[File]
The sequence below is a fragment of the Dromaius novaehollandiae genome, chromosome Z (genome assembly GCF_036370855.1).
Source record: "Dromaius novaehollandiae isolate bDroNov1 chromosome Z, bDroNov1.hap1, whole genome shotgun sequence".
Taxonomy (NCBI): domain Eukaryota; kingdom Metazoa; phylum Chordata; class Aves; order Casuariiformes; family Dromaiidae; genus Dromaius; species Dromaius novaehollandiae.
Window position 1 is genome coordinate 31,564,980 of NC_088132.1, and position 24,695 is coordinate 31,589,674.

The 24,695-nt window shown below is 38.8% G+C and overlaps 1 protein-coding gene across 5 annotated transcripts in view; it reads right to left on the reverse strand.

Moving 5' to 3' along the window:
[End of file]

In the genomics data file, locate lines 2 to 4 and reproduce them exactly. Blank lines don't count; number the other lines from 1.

Source record: "Dromaius novaehollandiae isolate bDroNov1 chromosome Z, bDroNov1.hap1, whole genome shotgun sequence".
Taxonomy (NCBI): domain Eukaryota; kingdom Metazoa; phylum Chordata; class Aves; order Casuariiformes; family Dromaiidae; genus Dromaius; species Dromaius novaehollandiae.
Window position 1 is genome coordinate 31,564,980 of NC_088132.1, and position 24,695 is coordinate 31,589,674.